1994 plague in India

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In 1994, a total of 693 suspected bubonic or pneumonic plague cases were reported to WHO by Government of India. These cases were from Maharashtra, Gujarat, Karnataka, Madhya Pradesh, Uttar Pradesh and New Delhi. Positive laboratory test results for Yersinia pestis were reported by India. The outbreak of suspected plague lasted from 26 August 1994 to 18 October 1994. No suspected plague cases were reported in any other country.[1]

Initial reports[edit]

In the first week of August 1994 health officials reported unusually large numbers of deaths of domestic rats in Surat village Gujrat state) 150 kilometers southeast of Surat city. On 21 September 1994 the Deputy Municipal Commissioner of Health(DMCH) for Surat city received a report that a patient had died seemingly due to pneumonic plague. The DMCH of Surat immediately informed his superiors and alerted medical officers in the area where the patient had died. Later that day, a worried caller informed DMCH about 10 deaths in Ved Road residential area and around 50 seriously ill patients admitted to the hospital. This triggered the biggest post-independence migration of people in India with around 300,000 people leaving Surat city in 2 days.[2] [3]

Outbreak of disease and panic[edit]

News of the plague spread through Surat city through the night of 21 September 1994. People were forced to open medical shops and within hours stock of Tetracycline was exhausted. Also rumours spread that the drinking water supply of Surat city was poisoned. This led to unprecedented panic in Surat city and people started fleeing. Indian and international news media also created panic by giving misinformation and exaggerated figures of deaths.[citation needed] The Indian health minister remained silent and the Gujarat chief minister, Chhabildas Mehta, said that the plague was pneumonic and not bubonic without realising that pneumonic plague is more deadly than bubonic plague.[citation needed]

Due to the migration of infected people from Surat city, suspected plague spread to five states. A total of around 52 deaths were reported from India due to this suspected plague outbreak.[4]

Over the course of this event, many flights from India to the nearby Gulf region were suspended and this gave many Indians a bad name. Some countries also put a hold on the imports from India.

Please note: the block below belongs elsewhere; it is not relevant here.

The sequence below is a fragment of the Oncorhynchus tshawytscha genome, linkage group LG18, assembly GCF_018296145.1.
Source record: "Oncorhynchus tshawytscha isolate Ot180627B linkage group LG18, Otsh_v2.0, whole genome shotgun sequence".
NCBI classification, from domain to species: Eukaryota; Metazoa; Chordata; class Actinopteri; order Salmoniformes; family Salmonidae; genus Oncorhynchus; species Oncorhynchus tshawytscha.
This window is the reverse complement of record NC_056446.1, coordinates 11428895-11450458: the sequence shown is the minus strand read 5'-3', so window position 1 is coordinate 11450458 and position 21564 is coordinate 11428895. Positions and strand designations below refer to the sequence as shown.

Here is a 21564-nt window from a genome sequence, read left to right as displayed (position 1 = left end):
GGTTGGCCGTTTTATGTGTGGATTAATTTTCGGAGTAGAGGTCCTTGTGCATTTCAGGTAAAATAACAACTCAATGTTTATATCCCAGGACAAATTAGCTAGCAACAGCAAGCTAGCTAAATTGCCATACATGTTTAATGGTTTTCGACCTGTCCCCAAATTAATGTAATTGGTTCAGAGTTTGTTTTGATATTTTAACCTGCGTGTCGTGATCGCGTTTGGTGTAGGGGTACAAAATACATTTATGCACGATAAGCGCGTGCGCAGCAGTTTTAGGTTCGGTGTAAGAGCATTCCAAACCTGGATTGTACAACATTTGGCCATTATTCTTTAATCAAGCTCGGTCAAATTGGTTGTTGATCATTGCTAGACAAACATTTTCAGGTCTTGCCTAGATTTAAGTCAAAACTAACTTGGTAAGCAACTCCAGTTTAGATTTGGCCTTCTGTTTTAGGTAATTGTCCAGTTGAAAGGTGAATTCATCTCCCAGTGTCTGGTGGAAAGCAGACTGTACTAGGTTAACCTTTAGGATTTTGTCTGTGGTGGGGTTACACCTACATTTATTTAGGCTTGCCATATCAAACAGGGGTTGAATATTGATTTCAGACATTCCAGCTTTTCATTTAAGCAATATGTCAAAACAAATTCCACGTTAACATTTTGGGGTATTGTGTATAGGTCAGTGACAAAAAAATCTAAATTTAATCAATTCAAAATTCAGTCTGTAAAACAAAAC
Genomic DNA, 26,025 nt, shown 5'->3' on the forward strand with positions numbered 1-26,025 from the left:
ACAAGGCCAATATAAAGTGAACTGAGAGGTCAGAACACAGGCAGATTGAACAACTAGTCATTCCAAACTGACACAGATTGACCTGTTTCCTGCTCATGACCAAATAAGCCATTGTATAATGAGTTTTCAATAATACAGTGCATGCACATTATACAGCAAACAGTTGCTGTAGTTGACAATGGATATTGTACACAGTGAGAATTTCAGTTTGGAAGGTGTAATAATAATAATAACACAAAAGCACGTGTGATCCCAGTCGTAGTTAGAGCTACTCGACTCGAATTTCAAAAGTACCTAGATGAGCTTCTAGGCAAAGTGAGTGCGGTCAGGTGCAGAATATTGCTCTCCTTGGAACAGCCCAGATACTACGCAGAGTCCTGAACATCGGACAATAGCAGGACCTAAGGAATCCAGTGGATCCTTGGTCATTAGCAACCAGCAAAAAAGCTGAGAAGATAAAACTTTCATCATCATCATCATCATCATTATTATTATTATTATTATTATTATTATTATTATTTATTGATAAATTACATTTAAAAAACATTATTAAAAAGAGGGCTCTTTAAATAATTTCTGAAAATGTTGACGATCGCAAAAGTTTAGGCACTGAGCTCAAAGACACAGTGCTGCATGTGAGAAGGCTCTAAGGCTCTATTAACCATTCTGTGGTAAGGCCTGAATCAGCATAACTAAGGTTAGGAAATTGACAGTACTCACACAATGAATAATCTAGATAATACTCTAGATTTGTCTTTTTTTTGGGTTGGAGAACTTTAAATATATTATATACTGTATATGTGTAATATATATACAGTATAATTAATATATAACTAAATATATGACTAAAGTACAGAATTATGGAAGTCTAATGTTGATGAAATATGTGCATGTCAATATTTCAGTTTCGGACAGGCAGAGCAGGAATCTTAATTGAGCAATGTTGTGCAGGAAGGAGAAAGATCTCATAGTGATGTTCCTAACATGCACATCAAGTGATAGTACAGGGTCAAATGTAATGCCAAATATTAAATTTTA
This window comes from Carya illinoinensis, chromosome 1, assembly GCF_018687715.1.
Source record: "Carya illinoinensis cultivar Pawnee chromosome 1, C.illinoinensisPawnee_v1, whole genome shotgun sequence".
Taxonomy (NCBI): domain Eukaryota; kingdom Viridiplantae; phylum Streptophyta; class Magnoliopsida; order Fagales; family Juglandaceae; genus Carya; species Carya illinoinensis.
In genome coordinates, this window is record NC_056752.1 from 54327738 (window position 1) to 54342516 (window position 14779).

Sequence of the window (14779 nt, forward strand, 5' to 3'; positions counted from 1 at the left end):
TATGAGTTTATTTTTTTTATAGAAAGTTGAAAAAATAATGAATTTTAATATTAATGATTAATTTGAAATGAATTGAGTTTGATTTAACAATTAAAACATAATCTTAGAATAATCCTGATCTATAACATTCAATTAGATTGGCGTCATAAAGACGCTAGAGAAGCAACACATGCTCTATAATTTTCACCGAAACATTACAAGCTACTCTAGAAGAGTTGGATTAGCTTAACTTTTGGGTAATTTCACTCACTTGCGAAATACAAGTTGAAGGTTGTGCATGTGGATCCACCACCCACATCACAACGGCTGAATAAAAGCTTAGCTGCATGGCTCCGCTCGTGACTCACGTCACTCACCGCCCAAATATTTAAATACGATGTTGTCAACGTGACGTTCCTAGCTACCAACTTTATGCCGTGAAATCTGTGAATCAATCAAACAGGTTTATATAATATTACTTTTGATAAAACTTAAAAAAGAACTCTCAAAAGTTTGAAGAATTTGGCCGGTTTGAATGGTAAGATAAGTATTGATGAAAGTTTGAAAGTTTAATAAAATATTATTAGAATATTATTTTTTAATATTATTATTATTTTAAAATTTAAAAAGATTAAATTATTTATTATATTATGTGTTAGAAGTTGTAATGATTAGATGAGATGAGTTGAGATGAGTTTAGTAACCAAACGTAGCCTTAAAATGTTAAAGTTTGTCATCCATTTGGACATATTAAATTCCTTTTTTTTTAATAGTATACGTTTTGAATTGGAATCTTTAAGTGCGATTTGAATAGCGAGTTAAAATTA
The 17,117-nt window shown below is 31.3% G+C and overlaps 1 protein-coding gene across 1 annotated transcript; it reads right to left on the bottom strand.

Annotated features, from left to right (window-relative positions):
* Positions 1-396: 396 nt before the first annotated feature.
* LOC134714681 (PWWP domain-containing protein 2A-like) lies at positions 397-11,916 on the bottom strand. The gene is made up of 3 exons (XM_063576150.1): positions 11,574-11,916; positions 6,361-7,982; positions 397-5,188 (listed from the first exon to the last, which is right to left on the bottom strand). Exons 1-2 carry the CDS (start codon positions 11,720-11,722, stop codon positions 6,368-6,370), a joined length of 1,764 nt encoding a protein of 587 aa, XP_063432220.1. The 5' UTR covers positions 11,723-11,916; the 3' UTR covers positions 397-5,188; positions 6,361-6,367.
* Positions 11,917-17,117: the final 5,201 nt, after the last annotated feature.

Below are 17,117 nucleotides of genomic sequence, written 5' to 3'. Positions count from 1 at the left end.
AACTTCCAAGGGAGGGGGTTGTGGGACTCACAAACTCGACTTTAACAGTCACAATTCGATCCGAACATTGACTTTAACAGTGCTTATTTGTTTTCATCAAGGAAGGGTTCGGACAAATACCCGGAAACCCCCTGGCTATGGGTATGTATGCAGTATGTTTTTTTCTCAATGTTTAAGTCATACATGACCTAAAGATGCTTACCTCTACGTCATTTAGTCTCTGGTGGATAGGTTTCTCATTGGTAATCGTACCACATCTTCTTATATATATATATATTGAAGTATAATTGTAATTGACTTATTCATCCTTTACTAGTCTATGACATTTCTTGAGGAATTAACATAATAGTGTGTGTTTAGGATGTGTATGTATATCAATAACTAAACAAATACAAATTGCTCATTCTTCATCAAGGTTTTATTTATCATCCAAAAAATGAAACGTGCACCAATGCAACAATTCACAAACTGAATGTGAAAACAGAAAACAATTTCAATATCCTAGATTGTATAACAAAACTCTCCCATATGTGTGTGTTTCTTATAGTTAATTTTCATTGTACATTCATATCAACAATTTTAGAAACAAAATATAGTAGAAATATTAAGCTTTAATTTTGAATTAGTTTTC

A committee under chairmanship of Professor Vulimiri Ramalingaswami was formed by the Government of India to investigate the plague episode. In 1995 the committee submitted the report 'The Plague Epidemic of 1994' to the Government of India. The report concluded that the disease was plague. [5][6] Some other professionals like Satnam Singh(former programme director in the WHO office at New Delhi) disagree with that conclusion.[7] Also the origin of disease could not be traced. Within a few weeks the spread of disease and panic ended. Nevertheless, this 1994 plague episode in India is remembered for the unprecedented panic it caused, both in India and in the international community.[8]


  1. ^ "Update: human plague—India, 1994". MMWR Morb. Mortal. Wkly. Rep. 43 (39): 722–723. 7 October 1994. PMID 7935308. Retrieved 25 November 2011. 
  2. ^ Byrne, Joseph Patrick (2008). Encyclopedia of Pestilence, Pandemics, and Plagues: A-M. ABC-CLIO. pp. 542–543. ISBN 978-0-313-34102-1. Retrieved 25 November 2011. 
  3. ^ "The Surat Plague and its Aftermath". Godshen Robert Pallipparambil. Retrieved 31 October 2009. 
  4. ^ Burns, John F. (29 September 1994). "With Old Skills and New, India Battles the Plague". New York Times. Retrieved 31 October 2009. 
  5. ^ "In Memoriam: Vulimiri Ramalingaswami (1921–2001)" (PDF). Emerging Infectious Diseases 7 (4). July–August 2001. Retrieved 25 November 2011. 
  6. ^ Ramalingaswami V (December 2001). "Psychosocial effects of the 1994 plague outbreak in Surat, India". Mil Med 166 (12 Suppl): 29–30. PMID 11778425. 
  7. ^ http://www.indianexpress.com/ie/daily/19991220/ina20013.html
  8. ^ Hazarika, Sanjoy (14 March 1995). "Plague's Origins A Mystery". New York Times. Retrieved 31 October 2009. 

External links[edit]

  • Jayaraman, K.S. (25 May 2000). "Was it really the plague in Surat?". Tribune India, Chandigarh. Retrieved 25 November 2011. 
  • Dutt AK, Akhtar R, McVeigh M (July 2006). "Surat plague of 1994 re-examined". Southeast Asian J. Trop. Med. Public Health 37 (4): 755–60. PMID 17121302. 
  • Christopher Wills. Plagues, their Origin, History, and Future. London: Flamingo, 1997, ch. 5 (the 1994 plague).
  • Garrett, Laurie. # Betrayal of Trust: The Collapse of Global Public Health (Hyperion; 2001) ISBN 0-7868-8440-1